The behavior of qmake can be customized when it is run by specifying various options on the command line. These allow the build process to be fine-tuned, provide useful diagnostic information, and can be used to specify the target platform for your project.
The syntax used to run qmake takes the following simple form:
qmake [mode] [options] files
qmake supports two different modes of operation. In the default mode, qmake uses the information in a project file to generate a Makefile, but it is also possible to use qmake to generate project files. If you want to explicitly set the mode, you must specify it before all other options. The
mode can be either of the following two values:
qmake output will be a Makefile.
qmake output will be a project file.
Note: It is likely that the created file will need to be edited. For example, adding the
QTvariable to suit what modules are required for the project.
You can use the
options to specify both general and mode-specific settings. Options that only apply to the Makefile mode are described in the Makefile Mode Options section, whereas options that influence the creation of project files are described in the Project Mode Options section.
files argument represents a list of one or more project files, separated by spaces.
A wide range of options can be specified on the command line to qmake in order to customize the build process, and to override default settings for your platform. The following basic options provide help on using qmake, specify where qmake writes the output file, and control the level of debugging information that will be written to the console:
qmake will go over these features and give some useful help.
qmake output will be directed to
file. If this option is not specified, qmake will try to use a suitable file name for its output, depending on the mode it is running in.
If '-' is specified, output is directed to stdout.
qmake will output debugging information. Adding
-dmore than once increases verbosity.
The template used for the project is usually specified by the TEMPLATE variable in the project file. You can override or modify this by using the following options:
qmake will override any set
tmpl, but only after the .pro file has been processed.
qmake will add
The level of warning information can be fine-tuned to help you find problems in your project file:
qmake will report all known warnings.
No warning information will be generated by qmake.
qmake will only generate parser warnings. This will alert you to common pitfalls and potential problems in the parsing of your project files.
qmake will warn of common pitfalls and potential problems in your project file. For example, qmake will report multiple occurrences of files in lists and missing files.
qmake -makefile [options] files
In Makefile mode, qmake will generate a Makefile that is used to build the project. Additionally, the following options may be used in this mode to influence the way the project file is generated:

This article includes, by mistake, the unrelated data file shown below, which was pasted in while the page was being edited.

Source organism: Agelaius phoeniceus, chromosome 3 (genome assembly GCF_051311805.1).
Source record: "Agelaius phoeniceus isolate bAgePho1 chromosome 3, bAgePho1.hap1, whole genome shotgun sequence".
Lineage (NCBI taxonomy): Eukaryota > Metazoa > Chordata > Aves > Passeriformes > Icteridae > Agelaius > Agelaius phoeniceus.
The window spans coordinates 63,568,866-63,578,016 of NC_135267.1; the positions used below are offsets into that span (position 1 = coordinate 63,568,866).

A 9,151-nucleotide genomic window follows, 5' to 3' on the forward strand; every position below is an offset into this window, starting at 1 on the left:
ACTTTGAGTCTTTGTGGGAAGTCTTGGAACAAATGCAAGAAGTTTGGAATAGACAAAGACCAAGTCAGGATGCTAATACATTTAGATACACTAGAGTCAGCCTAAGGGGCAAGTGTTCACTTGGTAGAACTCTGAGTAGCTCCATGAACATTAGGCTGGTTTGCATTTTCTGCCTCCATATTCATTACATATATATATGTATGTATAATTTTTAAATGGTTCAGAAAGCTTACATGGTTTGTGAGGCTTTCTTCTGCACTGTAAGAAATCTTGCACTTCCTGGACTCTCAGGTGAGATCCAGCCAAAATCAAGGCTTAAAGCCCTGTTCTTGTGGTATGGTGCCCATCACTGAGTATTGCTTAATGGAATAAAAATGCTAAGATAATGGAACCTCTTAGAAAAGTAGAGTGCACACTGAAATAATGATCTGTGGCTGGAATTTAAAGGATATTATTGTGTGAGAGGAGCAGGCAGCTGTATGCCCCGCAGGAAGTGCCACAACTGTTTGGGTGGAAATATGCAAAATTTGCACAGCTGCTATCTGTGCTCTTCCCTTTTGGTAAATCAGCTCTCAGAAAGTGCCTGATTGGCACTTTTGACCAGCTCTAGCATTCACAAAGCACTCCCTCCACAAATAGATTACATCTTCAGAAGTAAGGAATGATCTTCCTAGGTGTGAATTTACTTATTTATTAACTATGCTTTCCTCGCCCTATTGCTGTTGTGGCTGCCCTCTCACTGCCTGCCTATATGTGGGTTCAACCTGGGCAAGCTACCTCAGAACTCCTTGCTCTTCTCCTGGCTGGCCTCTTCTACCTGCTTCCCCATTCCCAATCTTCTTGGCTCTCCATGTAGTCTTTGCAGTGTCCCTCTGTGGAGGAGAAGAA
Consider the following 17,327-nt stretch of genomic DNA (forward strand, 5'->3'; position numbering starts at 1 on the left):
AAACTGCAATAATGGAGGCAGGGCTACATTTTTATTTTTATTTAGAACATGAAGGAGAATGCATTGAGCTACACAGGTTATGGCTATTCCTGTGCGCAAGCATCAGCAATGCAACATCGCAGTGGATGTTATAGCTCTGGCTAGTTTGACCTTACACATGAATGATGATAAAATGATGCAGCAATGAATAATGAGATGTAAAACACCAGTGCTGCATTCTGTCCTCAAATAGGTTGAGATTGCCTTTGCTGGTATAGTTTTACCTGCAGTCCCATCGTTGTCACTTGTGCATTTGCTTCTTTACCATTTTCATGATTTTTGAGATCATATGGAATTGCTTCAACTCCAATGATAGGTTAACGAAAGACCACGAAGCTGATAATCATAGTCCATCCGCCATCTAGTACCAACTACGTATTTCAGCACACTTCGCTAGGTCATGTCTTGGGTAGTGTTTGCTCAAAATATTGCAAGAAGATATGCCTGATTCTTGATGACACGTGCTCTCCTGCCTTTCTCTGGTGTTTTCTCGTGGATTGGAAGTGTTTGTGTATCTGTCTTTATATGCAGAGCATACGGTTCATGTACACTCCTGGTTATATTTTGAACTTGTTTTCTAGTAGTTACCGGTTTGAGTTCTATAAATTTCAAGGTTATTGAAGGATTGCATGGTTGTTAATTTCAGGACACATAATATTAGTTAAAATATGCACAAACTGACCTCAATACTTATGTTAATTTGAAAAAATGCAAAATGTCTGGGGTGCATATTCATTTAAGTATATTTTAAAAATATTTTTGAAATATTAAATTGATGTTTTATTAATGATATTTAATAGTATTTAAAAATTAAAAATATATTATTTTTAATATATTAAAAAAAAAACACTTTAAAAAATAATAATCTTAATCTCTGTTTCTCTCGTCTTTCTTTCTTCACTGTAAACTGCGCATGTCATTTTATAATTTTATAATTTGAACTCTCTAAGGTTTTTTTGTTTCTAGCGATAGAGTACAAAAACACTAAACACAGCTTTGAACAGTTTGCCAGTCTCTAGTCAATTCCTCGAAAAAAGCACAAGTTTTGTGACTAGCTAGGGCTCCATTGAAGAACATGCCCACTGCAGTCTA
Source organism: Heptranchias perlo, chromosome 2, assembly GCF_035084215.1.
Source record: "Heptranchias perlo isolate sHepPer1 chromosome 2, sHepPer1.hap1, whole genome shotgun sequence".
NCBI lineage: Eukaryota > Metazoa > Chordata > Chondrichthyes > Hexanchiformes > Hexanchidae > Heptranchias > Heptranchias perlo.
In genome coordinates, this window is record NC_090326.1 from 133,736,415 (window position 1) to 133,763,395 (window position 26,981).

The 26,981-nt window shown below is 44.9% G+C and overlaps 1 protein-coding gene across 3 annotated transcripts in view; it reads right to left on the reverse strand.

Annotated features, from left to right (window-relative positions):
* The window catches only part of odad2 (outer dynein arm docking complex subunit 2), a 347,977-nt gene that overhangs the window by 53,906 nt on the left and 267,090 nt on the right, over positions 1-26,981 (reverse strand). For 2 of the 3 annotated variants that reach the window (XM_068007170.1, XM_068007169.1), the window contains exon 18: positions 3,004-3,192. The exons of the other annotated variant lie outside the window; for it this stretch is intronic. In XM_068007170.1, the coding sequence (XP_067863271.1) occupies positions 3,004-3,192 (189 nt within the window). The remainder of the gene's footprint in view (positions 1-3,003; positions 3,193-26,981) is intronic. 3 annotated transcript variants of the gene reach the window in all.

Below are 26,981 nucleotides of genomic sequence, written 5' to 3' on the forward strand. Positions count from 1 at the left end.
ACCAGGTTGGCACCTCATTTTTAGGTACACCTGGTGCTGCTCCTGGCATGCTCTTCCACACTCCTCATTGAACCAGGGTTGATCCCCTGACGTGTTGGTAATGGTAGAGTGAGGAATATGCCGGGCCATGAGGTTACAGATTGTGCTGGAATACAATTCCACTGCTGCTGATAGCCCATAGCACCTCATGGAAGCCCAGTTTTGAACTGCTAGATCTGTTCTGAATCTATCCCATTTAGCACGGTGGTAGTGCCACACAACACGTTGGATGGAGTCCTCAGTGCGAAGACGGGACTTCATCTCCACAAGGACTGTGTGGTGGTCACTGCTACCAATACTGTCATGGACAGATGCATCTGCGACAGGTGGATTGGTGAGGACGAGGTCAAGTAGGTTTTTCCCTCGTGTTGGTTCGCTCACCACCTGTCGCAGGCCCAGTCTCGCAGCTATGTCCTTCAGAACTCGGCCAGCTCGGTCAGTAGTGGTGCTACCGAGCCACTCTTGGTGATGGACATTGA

qmake will process assignments given on the command line after the specified files.
qmake will ignore the
qmake will not generate any dependency information.
qmake will use
fileas the cache file, ignoring any other .qmake.cache files found.
qmake will use
specas a path to platform and compiler information, and ignore the value of QMAKESPEC.
You may also pass qmake assignments on the command line. They are processed before all of the files specified. For example, the following command generates a Makefile from test.pro:
qmake -makefile -o Makefile "CONFIG+=test" test.pro
However, some of the specified options can be omitted as they are default values:
qmake "CONFIG+=test" test.pro
If you are certain you want your variables processed after the files specified, then you may pass the
-after option. When this is specified, all assignments on the command line after the
-after option will be postponed until after the specified files are parsed.
qmake -project [options] files
In project mode, qmake will generate a project file. Additionally, you may supply the following options in this mode:
qmake will look through supplied directories recursively.
qmake will not look in your current working directory for source code. It will only use the specified
In this mode, the
files argument can be a list of files or directories. If a directory is specified, it will be included in the DEPENDPATH variable, and relevant code from there will be included in the generated project file. If a file is given, it will be appended to the correct variable, depending on its extension. For example, UI files are added to FORMS, and C++ files are added to SOURCES.
You may also pass assignments on the command line in this mode. When doing so, these assignments will be placed last in the generated project file.
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